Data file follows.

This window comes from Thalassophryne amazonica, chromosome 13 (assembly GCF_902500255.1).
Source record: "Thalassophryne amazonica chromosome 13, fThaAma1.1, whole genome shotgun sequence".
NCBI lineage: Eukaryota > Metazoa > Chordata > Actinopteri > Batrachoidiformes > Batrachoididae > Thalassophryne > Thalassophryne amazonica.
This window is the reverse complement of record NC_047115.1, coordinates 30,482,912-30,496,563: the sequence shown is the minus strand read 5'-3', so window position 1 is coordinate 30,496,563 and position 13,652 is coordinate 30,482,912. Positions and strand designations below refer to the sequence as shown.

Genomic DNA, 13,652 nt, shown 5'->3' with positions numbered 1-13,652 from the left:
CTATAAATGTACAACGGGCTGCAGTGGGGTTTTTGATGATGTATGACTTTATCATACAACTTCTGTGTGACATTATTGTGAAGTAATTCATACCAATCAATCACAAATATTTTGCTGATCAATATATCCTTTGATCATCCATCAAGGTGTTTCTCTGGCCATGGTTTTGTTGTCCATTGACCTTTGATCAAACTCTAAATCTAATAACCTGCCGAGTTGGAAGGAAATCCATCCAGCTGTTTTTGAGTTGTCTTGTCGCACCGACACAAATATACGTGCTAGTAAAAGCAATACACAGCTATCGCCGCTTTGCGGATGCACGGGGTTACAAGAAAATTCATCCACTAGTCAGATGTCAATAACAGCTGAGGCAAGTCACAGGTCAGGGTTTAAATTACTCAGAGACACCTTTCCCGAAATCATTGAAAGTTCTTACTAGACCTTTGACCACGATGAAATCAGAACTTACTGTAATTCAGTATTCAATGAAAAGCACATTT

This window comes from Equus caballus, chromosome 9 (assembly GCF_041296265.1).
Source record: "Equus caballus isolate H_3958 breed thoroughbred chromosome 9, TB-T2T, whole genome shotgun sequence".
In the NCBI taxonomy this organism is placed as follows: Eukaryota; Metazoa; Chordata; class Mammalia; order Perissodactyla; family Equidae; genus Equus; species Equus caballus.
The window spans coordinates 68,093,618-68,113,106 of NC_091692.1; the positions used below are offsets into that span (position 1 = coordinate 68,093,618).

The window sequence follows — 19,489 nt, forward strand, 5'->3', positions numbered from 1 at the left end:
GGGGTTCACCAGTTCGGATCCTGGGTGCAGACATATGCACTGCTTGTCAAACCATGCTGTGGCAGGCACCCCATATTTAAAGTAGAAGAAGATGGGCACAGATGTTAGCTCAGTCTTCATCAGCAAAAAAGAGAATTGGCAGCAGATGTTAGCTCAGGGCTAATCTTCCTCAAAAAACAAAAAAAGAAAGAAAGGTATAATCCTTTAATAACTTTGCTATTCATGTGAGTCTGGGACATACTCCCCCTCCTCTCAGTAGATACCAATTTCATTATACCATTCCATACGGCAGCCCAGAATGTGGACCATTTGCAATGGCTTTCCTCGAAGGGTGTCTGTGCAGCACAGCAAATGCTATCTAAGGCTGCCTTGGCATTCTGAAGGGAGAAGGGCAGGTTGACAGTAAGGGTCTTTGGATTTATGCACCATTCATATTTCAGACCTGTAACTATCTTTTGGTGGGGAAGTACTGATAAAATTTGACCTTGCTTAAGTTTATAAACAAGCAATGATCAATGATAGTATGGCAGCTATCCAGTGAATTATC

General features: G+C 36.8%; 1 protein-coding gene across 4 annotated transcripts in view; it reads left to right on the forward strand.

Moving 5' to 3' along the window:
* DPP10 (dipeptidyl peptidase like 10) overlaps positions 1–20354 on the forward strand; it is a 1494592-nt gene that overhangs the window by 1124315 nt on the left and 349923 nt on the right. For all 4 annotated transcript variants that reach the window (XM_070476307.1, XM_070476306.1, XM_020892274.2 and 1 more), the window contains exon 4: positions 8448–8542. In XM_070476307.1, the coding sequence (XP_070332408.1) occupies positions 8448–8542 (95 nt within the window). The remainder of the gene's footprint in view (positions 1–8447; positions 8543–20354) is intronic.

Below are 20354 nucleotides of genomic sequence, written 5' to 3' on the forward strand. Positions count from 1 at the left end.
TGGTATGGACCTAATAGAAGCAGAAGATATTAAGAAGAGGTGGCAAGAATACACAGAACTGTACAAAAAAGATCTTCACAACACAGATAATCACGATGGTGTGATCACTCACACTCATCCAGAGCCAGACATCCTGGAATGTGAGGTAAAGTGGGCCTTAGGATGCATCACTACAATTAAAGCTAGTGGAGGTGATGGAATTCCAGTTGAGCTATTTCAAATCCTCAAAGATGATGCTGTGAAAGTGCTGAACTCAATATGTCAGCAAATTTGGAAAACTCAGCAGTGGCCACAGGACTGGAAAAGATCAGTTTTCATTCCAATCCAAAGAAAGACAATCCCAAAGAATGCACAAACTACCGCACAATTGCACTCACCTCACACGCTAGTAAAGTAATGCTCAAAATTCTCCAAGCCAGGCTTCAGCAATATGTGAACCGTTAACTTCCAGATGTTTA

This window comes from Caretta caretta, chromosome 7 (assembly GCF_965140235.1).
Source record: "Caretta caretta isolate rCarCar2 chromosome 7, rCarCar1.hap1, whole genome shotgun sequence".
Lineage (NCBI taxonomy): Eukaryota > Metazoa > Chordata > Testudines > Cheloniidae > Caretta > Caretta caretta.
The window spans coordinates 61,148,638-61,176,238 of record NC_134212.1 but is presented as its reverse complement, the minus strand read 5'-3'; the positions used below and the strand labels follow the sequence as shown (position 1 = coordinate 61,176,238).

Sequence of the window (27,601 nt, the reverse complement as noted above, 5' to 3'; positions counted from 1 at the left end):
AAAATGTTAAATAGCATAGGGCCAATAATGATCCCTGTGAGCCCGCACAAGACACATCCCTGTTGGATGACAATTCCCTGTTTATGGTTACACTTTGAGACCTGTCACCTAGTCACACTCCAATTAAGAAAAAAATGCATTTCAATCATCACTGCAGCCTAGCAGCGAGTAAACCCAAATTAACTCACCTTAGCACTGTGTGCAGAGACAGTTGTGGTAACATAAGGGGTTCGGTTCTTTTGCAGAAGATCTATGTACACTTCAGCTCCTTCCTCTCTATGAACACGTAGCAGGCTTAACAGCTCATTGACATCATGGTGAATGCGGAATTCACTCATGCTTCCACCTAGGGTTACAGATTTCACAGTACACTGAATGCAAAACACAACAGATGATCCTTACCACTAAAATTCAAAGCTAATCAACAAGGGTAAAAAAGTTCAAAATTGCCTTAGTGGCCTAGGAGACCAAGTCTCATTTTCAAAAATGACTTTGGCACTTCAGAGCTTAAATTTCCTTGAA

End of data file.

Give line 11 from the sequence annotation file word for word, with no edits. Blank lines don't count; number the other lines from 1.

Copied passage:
The window sequence follows — 19,489 nt, forward strand, 5'->3', positions numbered from 1 at the left end: